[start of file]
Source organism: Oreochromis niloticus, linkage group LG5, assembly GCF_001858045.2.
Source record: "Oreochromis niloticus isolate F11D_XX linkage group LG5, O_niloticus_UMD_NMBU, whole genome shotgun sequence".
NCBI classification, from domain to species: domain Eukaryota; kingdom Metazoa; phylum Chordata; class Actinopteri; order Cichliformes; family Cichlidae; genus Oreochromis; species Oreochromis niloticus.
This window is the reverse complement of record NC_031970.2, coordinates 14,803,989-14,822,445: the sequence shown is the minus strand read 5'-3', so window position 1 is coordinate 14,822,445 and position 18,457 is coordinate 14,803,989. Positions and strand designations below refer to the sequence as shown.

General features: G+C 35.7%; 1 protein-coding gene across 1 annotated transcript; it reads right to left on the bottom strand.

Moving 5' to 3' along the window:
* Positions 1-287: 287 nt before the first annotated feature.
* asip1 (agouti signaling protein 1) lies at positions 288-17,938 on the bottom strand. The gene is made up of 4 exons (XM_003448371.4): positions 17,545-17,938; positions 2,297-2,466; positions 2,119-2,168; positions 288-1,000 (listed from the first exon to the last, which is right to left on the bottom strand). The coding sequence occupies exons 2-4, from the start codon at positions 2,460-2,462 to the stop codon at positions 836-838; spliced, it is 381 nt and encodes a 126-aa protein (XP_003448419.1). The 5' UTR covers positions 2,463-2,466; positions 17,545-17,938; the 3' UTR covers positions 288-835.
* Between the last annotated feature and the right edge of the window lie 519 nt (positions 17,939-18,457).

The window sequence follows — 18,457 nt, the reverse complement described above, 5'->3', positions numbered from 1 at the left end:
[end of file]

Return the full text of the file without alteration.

Source organism: Oreochromis niloticus, linkage group LG5, assembly GCF_001858045.2.
Source record: "Oreochromis niloticus isolate F11D_XX linkage group LG5, O_niloticus_UMD_NMBU, whole genome shotgun sequence".
NCBI classification, from domain to species: domain Eukaryota; kingdom Metazoa; phylum Chordata; class Actinopteri; order Cichliformes; family Cichlidae; genus Oreochromis; species Oreochromis niloticus.
This window is the reverse complement of record NC_031970.2, coordinates 14,803,989-14,822,445: the sequence shown is the minus strand read 5'-3', so window position 1 is coordinate 14,822,445 and position 18,457 is coordinate 14,803,989. Positions and strand designations below refer to the sequence as shown.

General features: G+C 35.7%; 1 protein-coding gene across 1 annotated transcript; it reads right to left on the bottom strand.

Moving 5' to 3' along the window:
* Positions 1-287: 287 nt before the first annotated feature.
* asip1 (agouti signaling protein 1) lies at positions 288-17,938 on the bottom strand. The gene is made up of 4 exons (XM_003448371.4): positions 17,545-17,938; positions 2,297-2,466; positions 2,119-2,168; positions 288-1,000 (listed from the first exon to the last, which is right to left on the bottom strand). The coding sequence occupies exons 2-4, from the start codon at positions 2,460-2,462 to the stop codon at positions 836-838; spliced, it is 381 nt and encodes a 126-aa protein (XP_003448419.1). The 5' UTR covers positions 2,463-2,466; positions 17,545-17,938; the 3' UTR covers positions 288-835.
* Between the last annotated feature and the right edge of the window lie 519 nt (positions 17,939-18,457).

The window sequence follows — 18,457 nt, the reverse complement described above, 5'->3', positions numbered from 1 at the left end: